Prevention of Exuberant Granulation Tissue or Proud Flesh

Credit: Courtesy University of Minnesota Extension There are many different options for the prevention and treatment of EGT.

Exuberant granulation tissue (EGT), commonly known as proud flesh, is a frustrating complication of wound healing in horses. It can lead to extensive scarring and in serious cases, be detrimental to a horse’s career. Granulation tissue is red, moist, soft and bumpy. It bleeds easily when rubbed or scraped. It is considered exuberant when it becomes unorganized and extends beyond the margins of a wound. EGT most often develops in horses on wounds of the lower limb that are healing by second intention or those wounds that can’t or shouldn’t be sutured closed. EGT may develop due to chronic inflammation or lack of oxygen to the wound. Preventing EGT is easier than treating it.

The horse tends to have a weak acute inflammatory response in comparison to other mammals. This can delay wound healing and promote the formation of EGT. Boney fragments, foreign bodies and normal motion can also cause chronic inflammation in a wound. Many agents marketed to control granulation tissue actually cause more inflammation and/or damage the new skin cells. Surgical intervention, thorough cleaning, appropriate stabilization, and avoiding most topical agents will help decrease wound inflammation and the likelihood of EGT formation.

Bandaging can promote the formation of EGT by creating a low oxygen, high moisture environment. Bandages can also lead to chronic inflammation through direct wound irritation. Low oxygen levels in a wound have been shown to promote the proliferation of fibroblasts, a principal cell type of granulation tissue. Bandages have been found to lead to slower wound closure and a greater likelihood of excessive granulation tissue. If possible, application of bandages should be avoided on wounds healing by second intention. If a bandage is needed (i.e., to prevent further trauma or wound contamination), it should be applied to the wound only until a good granulation tissue bed has formed. Wounds should then be managed without a bandage. If bandaging is needed long term, various topical treatments can be applied to decrease the amount of exuberant granulation tissue. Examples of these topical treatments include corticosteroids and silicone.

If EGT has begun to form, it needs to be trimmed back until it does not rise over the wound edges. There are no nerves in this tissue so the horse does not usually object as long as healthy skin is not “trimmed.” However, granulation tissue is very vascular so bleeding is often significant and a temporary bandage may be needed for the first few hours. Trimming EGT does not seem to slow total healing time as long as the wound is otherwise healthy.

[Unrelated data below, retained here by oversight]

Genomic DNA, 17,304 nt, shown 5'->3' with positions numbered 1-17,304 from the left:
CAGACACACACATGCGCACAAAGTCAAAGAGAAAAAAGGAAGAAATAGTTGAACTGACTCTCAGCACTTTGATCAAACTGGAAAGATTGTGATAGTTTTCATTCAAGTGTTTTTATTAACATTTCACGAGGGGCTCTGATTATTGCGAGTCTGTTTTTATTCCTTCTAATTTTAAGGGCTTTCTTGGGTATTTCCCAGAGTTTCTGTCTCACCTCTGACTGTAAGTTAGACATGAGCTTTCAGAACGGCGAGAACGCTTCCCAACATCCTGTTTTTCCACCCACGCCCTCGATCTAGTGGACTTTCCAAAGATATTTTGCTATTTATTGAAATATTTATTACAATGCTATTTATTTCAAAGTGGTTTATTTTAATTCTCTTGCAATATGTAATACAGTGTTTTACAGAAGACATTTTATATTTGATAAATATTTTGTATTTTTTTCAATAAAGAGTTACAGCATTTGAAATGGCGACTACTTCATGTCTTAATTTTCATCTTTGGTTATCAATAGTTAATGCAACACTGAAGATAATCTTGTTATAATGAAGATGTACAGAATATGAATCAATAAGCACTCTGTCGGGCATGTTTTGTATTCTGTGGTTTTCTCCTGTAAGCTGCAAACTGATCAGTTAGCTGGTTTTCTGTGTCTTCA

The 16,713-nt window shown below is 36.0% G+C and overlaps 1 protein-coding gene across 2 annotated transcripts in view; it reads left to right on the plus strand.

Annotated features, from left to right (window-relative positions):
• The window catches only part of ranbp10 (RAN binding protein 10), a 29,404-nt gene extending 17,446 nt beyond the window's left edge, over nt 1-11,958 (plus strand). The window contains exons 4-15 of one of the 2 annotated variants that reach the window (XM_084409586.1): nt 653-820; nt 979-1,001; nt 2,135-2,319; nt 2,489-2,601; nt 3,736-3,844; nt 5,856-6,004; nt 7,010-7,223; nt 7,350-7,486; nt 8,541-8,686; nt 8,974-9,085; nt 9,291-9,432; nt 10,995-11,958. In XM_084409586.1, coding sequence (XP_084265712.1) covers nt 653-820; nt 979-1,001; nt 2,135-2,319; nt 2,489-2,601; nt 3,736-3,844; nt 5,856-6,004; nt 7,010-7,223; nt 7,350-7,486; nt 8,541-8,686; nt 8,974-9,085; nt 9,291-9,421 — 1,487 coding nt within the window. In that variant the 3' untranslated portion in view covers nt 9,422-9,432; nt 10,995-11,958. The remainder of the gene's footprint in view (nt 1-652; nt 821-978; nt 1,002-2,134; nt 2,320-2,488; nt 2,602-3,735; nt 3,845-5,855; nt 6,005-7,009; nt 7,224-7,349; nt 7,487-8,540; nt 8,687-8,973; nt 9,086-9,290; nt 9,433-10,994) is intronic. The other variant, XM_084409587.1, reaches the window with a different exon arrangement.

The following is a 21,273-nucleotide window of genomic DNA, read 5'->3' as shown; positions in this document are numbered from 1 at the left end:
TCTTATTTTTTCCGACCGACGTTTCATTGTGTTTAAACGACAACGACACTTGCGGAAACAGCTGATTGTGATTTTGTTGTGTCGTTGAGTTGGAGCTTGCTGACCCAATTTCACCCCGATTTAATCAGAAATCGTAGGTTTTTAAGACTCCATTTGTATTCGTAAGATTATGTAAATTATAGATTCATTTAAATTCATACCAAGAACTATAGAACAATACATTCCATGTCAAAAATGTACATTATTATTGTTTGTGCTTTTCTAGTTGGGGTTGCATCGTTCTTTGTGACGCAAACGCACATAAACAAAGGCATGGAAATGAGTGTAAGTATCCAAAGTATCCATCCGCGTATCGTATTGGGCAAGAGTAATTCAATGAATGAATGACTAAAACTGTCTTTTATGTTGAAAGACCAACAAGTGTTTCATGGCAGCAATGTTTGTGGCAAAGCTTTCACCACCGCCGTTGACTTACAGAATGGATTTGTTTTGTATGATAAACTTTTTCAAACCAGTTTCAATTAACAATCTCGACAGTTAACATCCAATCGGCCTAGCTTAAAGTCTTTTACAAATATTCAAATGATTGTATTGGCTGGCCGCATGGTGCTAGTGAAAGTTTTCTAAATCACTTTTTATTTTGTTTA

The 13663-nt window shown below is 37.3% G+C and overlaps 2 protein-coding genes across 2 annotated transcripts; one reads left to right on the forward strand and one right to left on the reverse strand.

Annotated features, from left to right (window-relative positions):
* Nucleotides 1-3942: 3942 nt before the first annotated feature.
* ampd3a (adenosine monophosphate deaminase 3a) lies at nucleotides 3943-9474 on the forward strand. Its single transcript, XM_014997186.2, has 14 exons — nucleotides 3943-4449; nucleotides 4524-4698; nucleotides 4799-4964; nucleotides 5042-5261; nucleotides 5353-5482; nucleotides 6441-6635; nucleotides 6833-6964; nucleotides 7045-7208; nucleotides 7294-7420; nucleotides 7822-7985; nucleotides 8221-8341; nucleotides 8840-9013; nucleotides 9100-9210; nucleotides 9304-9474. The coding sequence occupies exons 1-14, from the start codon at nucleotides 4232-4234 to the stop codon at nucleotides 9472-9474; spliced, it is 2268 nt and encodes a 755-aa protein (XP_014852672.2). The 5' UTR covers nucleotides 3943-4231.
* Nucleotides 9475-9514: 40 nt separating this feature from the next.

Topical corticosteroids can be applied to the wound to reduce the chronic inflammatory response and prevent the formation of EGT. One to two applications may be all that is needed. Prolonged use of corticosteroids should be avoided as the drug can interfere with the overall healing process. Silicone containing wound dressings can significantly decrease the likelihood of the formation of EGT and improve tissue quality. Silicone blocks certain inflammatory mediators and decreases tissue overgrowth. Silicone bandages can be used long term with fewer side effects than corticosteroids.

A 2010 study used unfocused extracorporeal shockwave therapy (ESWT) to treat limb wounds. ESWT did not accelerate the healing of wounds, but the wounds treated with ESWT did have less EGT. The results of this study suggested that ESWT can aid in the prevention of the formation of exuberant granulation tissue, but further research in this area is needed.

There are many different options for the prevention and treatment of EGT. Prevention currently centers on bandage management. More research needs to be done in order to understand the full potential of newer preventative modalities such as ESWT. Treatment should be limited to those methods and agents shown safe for new skin cells or you may be controlling the EGT, but also slowing wound healing.

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This article was written by Claire Kamrath, DVM, past University of Minnesota veterinary student.






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